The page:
Keep Water & Health in Our Infrastructure Plan Learn how to improve New Jersey’s infrastructure despite Washington’s attempts to destroy hard won water and environmental safeguards. Find out how to make New Jersey’s water and sewer systems more climate-resilient. Moderator: Michele Donato, Esq., Land Use Attorney Board Member, Clean Water Action Presenters:
  • Joseph Maraziti, Esq., Land Use & Redevelopment Attorney, Maraziti, Falcon & Healey
  • Aaron Kleinbaum, Esq., Environmental Attorney Executive Director, Eastern Environmental Law Center
Keeping the Poisons Away What you don’t know about household and personal care products can actually hurt you. Hear from experts about options for cleaner, safer and healthier living that protect the environment too. Moderator: Maria Ackerman, Donor & Events Associate, Clean Water Action Presenters:
  • Dr. Gail Zimmerman, Internist and Natural Doctor, Bay Head, NJ
  • Willie deCamp, Chairman and Past Director, Save Barnegat Bay
  • Janet Tauro, NJ Board Chair, Clean Water Action, GRAMMES (Grandmothers, Mothers & More for Energy Safety)
Rethink Disposable: Less Waste to Trash Learn how to stop managing waste (recycling, burning and landfilling) and start producing less. Find out how food service businesses are embracing our Rethink Disposable program to reduce single-use products and save money too. Moderator/Speaker: Maura Toomey, ReThink Disposable Coord., Clean Water Action Presenters:
  • Ana Baptista, Assistant Professor in the Environmental Policy and Sustainability Management Program and Associate Director for the Tishman Environment and Design Center (TEDC), The New School
  • Nataki Williams, Business Owner & Finance Controller, Vital Dining
Pump up the Volume: Media Training Course Learn the latest tools to help you be successful in today’s media . . . how to write newsworthy content, reach your targeted audiences, and amplify your message and campaigns on social media; including live-streaming video, live tweeting, and developing materials for allies and partners. Moderator: Jenny Vickers Chyb, NJ Communications Mgr., Clean Water Action Presenters:
  • Randy Bergmann, Editorial Page Editor, Asbury Park Press
  • Neil Bhaerman, Nat’l. Communications Manager, Clean Water Action
Climate & Energy: How to Move Forward, not Backwards Learn how Clean Water Action and its partners are taking it upon themselves to do the work the Trump Administration won’t when it comes to fighting for 100% renewable energy by 2050 and green jobs. Moderator: Alyssa Bradley, Energy Organizer, Clean Water Action Presenters:
  • Tracy Carluccio, Deputy Director, Delaware RiverKeeper Network
  • Jeff Tittel, Director, Sierra Club, NJ Chapter
  • Dr. Nicky Sheats, Director, Center for the Urban Environment
  • John S. Watson Inst. of Public Policy, Thomas Edison State University, Member, New Jersey Environmental Justice Alliance
Environmental Justice in Action Engaging communities and leaders in making a difference locally and statewide where pollution and its adverse impacts are disproportionately greater. Moderator/Speaker: Jeanette Mitchell, Climate Organizer, Clean Water Action Presenters:
  • Wynnie-Fred Victor Hinds, Board Member, Clean Water Action Vice Chair, Newark Environmental Commission Executive Director, Stepping Stones Resources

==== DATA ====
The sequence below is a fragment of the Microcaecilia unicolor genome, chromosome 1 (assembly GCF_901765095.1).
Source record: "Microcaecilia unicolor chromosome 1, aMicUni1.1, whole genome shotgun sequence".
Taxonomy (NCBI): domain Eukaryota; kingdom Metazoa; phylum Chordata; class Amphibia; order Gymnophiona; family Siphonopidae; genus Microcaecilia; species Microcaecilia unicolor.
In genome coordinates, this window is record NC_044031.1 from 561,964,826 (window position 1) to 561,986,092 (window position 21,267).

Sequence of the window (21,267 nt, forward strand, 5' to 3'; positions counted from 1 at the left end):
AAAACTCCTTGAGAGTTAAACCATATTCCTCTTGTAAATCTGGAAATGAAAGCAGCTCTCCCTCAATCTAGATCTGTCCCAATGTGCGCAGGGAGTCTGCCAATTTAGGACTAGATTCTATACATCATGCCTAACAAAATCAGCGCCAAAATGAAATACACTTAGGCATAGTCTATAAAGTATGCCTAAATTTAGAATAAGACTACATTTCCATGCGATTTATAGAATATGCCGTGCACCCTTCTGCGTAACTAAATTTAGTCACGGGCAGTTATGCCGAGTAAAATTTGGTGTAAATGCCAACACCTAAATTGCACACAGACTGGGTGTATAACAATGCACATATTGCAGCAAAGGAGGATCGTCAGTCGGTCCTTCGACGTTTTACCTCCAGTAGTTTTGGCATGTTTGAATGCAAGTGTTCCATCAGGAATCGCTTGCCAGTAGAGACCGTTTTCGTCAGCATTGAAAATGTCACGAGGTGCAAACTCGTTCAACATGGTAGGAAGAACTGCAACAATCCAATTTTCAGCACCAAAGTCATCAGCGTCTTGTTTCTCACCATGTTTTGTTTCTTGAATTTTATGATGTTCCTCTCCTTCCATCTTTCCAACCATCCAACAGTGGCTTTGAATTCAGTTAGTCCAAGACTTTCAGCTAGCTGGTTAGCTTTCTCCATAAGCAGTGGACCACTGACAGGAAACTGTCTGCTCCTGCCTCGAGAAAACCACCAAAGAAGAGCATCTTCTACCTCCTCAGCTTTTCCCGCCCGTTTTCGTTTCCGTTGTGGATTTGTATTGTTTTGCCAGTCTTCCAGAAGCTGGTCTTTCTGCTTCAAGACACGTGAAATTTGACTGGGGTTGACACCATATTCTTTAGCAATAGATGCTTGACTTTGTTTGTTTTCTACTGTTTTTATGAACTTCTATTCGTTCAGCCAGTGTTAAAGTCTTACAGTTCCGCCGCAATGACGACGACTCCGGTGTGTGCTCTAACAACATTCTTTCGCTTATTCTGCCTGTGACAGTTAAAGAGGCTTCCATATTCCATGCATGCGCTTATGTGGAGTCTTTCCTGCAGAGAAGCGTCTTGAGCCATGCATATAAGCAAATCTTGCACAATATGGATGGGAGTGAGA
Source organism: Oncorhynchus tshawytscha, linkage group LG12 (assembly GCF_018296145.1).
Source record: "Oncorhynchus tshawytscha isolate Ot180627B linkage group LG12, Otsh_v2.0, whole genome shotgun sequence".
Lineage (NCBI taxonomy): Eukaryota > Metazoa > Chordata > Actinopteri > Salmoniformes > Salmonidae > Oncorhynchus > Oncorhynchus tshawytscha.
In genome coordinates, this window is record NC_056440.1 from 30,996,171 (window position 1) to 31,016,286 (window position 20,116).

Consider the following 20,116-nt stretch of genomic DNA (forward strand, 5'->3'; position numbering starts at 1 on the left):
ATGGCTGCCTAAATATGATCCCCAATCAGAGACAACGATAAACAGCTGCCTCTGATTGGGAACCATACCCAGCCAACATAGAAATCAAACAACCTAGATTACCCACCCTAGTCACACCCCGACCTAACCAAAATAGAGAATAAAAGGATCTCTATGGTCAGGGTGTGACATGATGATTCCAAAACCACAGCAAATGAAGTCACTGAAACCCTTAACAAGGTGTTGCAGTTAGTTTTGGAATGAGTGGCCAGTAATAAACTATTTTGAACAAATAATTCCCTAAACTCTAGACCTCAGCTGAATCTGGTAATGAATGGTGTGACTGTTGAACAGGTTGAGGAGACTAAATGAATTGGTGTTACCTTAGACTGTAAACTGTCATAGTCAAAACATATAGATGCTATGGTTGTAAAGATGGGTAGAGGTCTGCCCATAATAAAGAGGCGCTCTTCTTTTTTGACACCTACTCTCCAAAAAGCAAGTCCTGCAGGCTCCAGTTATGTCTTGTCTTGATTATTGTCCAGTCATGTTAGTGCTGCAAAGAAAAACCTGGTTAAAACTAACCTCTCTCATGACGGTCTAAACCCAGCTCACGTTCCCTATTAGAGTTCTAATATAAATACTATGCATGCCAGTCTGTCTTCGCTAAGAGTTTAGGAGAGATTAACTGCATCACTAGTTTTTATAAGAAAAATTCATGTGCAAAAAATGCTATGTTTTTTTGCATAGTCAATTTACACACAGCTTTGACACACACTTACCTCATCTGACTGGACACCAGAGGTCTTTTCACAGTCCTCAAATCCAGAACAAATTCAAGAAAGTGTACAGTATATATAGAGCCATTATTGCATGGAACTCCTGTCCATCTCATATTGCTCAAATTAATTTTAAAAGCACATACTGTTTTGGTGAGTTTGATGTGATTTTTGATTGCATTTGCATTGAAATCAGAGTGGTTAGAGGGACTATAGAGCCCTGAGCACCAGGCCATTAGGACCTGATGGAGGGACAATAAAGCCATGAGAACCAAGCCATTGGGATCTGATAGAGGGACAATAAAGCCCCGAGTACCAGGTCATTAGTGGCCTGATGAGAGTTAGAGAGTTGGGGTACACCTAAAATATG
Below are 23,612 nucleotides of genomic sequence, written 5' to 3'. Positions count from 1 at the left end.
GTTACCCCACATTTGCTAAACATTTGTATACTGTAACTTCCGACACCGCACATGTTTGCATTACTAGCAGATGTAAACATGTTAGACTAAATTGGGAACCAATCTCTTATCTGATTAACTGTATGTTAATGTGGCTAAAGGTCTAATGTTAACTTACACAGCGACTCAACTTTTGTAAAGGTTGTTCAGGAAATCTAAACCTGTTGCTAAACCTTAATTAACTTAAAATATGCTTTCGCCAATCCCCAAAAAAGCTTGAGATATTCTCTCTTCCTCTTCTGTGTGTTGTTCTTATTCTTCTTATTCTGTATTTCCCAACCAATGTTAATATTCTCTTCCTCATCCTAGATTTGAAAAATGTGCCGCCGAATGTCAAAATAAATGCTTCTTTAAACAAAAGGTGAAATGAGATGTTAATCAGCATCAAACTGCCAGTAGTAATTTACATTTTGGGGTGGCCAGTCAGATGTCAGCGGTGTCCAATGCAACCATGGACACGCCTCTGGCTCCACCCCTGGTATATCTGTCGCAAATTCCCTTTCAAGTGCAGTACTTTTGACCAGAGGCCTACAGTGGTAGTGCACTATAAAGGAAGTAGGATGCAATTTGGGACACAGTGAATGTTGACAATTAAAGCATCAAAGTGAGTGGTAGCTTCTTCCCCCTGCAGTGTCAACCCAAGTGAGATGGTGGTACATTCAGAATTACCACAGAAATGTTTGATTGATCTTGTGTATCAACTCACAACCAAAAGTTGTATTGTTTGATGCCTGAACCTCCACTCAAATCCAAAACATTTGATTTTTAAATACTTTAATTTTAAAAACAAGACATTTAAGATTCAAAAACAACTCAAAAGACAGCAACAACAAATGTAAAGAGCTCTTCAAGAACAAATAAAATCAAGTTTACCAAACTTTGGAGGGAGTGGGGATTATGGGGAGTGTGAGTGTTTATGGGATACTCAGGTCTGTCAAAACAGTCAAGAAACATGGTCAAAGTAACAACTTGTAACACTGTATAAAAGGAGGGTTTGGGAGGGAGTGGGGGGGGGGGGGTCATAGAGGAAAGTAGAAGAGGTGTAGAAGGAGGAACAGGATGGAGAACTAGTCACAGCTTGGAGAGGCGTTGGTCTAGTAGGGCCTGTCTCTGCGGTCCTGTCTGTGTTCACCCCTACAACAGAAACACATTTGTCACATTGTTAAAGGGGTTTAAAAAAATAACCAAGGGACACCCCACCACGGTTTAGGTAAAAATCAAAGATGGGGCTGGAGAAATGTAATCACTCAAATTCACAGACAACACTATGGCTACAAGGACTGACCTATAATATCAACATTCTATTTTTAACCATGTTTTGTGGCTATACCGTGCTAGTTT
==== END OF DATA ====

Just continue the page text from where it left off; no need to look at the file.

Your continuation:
• Nicole Miller, Mbr., Newark Environmental Commission, GI Reformer
Safe Drinking Water Disruptors Learn about growing concerns regarding unregulated contaminants, endocrine disruptors, and lead in our drinking water, as well as policy options at the local, state and national levels. Moderator: Tom Fote, Board Member, Clean Water Action, Legislative Director, Jersey Coast Anglers Association Presenters:
  • Lynn Thorp, National Campaigns Director, Clean Water Action
  • Michael Gochfeld, MD, Occupational Medicine, Piscataway, NJ
  • Dr. Joanna Burger, Distinguished Professor, Biology, Rutgers University
Registration Form Online: cleanwateraction.org/conference2018 By phone: 732-963-9714 x-252 By mail: Return this form with check to: Clean Water Action, 198 Brighton Ave. Long Branch, NJ 07740 For more information, contact: Jenny Vickers Chyb, Communications Manager 732-963-9714 x-252 or njcwa@cleanwater.org www.cleanwateraction.org/conference2018
Good News: Some Contaminants in Fish are Dropping

Below is a press release on the relaxing of some fish advisories in New Jersey. This has only been accomplished by the hard work of EPA, NJDEP, environmental groups and the fishing organizations working together to clean up the waterways. That means taking on the polluters and making them pay for remediation. This is the scary part of what is going on with EPA in Washington. We need to contact our elected officials and make sure that we don’t allow EPA to curtail the oversight of polluters. Instead of reducing the authority of the EPA, it should be increased. This is the only way we will ever meet the goal of having no fish advisories for any fish in our lakes, streams, rivers or the ocean. In addition, please write the President and demand that EPA maintain the high level of oversight on the nation’s waters.

NJ and Delaware Ease Consumption Advisories for Certain Fish Caught in Lower Delaware River and Delaware Bay
NJ DEP Press Release, 2/20/2018

TRENTON – The Department of Environmental Protection has eased consumption advisories on certain fish species caught in the lower Delaware River and Delaware Bay, an indication of improving ecological conditions as levels of contaminants decline, Acting Commissioner Catherine R. McCabe announced today.